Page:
You can hide a class member in a parent class with an identical signature in an inherited class by specifying a member with the same name, along with the NEW member modifier, within the inheriting class. You can also hide dissimilar members. (For example, a field or a sealed member in the parent can be hidden by a method or field of the same name marked NEW in the child.) The class members can be different kinds (for example, a method and a field).
You can optionally override the property accessibility by declaring an access modifier on the get or set accessor. The modifier on the get or set accessor must be more restrictive than the accessibility of the property itself.
The method_def can be a METHOD GET or METHOD SET definition to get or set the value of the property. (See Examples for an example of each.)
When you declare a set method for a property, an implicit value argument, which has the same type as the property, represents the value to which the property should be set. (Because the keyword value is reserved, it cannot be used as an identifier within a set method.) Parameters are not valid on get or set methods.
To get an accessible property value from an instantiated class, use the following syntax, which causes the property’s declared get method to be executed:
avalue = var1.myproperty
To set an accessible property value from an instantiated class, use the following syntax, which causes the property’s set method to be executed:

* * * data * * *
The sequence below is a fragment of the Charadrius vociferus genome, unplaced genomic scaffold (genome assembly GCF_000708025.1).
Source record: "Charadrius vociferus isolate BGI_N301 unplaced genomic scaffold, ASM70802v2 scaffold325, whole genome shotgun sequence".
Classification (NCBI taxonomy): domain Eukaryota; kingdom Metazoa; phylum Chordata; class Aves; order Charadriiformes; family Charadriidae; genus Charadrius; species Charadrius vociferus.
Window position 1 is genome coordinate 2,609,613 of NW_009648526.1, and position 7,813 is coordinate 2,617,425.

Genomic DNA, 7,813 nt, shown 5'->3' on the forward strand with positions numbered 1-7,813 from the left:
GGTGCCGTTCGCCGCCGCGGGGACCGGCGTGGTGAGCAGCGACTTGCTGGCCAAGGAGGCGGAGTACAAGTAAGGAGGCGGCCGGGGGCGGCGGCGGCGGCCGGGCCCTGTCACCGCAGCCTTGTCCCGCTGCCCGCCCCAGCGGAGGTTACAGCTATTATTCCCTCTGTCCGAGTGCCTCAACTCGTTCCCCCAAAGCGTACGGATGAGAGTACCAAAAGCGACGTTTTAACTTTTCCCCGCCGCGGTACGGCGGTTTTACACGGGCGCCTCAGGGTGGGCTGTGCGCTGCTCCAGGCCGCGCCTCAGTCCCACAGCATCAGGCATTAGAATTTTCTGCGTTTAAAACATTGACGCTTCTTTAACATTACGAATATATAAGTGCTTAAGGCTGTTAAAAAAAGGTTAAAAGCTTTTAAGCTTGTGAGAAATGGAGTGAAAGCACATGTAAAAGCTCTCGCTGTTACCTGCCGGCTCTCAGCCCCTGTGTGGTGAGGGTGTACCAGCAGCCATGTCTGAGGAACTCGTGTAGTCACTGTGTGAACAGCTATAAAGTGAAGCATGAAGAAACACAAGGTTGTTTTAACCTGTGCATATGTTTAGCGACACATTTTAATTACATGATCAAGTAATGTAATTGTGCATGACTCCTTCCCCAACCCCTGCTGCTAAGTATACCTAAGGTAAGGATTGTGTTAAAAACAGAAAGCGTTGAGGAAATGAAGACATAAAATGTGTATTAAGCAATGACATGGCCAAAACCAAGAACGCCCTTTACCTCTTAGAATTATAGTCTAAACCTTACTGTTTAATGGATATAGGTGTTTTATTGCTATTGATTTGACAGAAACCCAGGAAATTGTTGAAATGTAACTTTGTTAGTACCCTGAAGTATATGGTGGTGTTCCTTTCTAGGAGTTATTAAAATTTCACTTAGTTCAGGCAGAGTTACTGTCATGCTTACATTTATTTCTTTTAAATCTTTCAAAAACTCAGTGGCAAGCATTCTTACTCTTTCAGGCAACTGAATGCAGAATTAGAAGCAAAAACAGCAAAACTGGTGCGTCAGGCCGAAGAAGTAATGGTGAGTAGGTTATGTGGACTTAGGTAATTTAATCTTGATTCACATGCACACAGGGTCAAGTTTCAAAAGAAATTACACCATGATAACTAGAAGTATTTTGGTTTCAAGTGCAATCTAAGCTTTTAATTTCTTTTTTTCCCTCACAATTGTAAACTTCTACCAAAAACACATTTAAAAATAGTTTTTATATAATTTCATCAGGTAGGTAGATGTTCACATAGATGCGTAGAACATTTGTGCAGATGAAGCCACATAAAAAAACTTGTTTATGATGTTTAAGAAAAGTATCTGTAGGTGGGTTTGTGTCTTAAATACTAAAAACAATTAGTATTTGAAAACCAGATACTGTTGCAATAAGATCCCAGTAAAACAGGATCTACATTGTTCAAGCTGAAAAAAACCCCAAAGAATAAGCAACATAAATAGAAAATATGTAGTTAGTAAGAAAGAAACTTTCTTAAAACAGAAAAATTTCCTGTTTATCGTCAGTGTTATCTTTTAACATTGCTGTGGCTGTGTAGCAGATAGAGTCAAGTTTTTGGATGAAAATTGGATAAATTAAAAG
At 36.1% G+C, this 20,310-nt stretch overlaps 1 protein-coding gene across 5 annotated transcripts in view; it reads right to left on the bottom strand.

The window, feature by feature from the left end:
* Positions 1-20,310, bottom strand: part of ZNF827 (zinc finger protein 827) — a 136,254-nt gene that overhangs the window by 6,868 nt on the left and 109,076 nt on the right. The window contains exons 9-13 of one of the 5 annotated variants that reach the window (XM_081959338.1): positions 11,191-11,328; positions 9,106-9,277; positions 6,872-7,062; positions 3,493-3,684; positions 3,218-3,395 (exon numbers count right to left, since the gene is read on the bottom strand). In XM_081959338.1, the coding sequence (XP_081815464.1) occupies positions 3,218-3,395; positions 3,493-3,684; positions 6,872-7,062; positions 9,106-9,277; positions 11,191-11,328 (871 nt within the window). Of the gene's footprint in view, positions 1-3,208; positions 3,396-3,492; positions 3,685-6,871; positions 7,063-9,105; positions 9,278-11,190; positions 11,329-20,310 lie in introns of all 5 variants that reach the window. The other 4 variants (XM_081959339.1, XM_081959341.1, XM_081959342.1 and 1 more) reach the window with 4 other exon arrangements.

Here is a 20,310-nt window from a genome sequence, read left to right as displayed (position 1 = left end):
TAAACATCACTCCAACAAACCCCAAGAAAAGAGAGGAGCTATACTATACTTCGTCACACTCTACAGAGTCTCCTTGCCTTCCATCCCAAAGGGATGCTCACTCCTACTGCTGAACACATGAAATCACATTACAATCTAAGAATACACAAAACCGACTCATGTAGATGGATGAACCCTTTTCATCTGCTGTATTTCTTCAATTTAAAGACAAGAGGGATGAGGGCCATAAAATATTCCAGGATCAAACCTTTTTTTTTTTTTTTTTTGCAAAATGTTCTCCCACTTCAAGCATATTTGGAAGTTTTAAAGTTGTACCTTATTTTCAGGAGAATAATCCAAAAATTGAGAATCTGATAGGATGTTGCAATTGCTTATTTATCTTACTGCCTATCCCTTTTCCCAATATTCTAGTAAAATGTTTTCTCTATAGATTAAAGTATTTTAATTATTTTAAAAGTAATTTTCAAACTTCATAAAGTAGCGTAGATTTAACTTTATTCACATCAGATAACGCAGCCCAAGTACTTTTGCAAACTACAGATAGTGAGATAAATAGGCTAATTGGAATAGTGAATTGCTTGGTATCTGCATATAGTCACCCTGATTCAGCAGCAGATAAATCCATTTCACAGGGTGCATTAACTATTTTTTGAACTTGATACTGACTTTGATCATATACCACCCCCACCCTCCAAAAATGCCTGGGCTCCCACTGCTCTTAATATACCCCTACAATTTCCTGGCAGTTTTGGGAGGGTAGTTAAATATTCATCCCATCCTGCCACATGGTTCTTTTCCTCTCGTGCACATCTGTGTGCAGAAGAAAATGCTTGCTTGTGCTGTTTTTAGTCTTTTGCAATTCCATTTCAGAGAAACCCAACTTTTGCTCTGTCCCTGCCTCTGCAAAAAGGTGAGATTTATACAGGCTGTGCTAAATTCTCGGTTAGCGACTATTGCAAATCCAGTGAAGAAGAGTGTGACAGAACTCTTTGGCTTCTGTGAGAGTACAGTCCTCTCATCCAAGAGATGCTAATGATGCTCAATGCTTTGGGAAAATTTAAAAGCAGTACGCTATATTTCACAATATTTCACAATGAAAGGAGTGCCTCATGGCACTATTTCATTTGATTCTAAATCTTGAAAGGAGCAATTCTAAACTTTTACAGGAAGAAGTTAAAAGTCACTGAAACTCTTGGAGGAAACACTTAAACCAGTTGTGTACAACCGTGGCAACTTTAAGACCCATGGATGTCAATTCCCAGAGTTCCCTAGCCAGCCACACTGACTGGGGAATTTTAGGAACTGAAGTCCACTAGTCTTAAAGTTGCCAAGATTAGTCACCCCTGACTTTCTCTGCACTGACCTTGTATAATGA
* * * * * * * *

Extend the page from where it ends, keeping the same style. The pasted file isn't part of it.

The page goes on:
var1.myproperty = avalue
You can define a simple, or auto-implemented, property if there’s no need to create a separate field or a get or set method with additional logic. A simple property declaration is more concise, and the compiler automatically creates an implied backing field. To declare a simple property, you must specify the simple_mod parameter, as shown in the second syntax for PROPERTY-ENDPROPERTY.
Simple properties are not supported with unsized descriptor types.
An indexer is a special property that allows data in a class to be accessed using array syntax. You can declare one or more indexer properties for a class by declaring a property with the name “indexer” followed by one or more array index arguments. (Note that you cannot specify arguments for nonindexer properties.) For example,
class myclass private record myarray, i4 ; private field endrecord public property indexer, i4 index1, i4 method get proc mreturn myarray[index1] endmethod method set proc myarray[index1] = value mreturn endmethod endproperty endclass
The get accessor for an indexer has access to all the arguments of the indexer. The set accessor for an indexer has access to all those same arguments plus the implicit value argument.
See Properties and indexers for more information.
The example below declares a get accessor method for myproperty that returns the value of the property.
private record myfield, i4 ;A private field endrecord public property myproperty, i4 method get proc mreturn myfield endmethod endproperty
The following example declares a set accessor method that sets the value of myproperty.
private record myfield, i4 ;A private field endrecord public property myproperty, i4 method set proc myfield = value mreturn endmethod endproperty
The example below declares a simple property named tprop90 that generates public get and set accessors and has an initial value of “goodbye”:
readwrite property tprop90, string, "goodbye"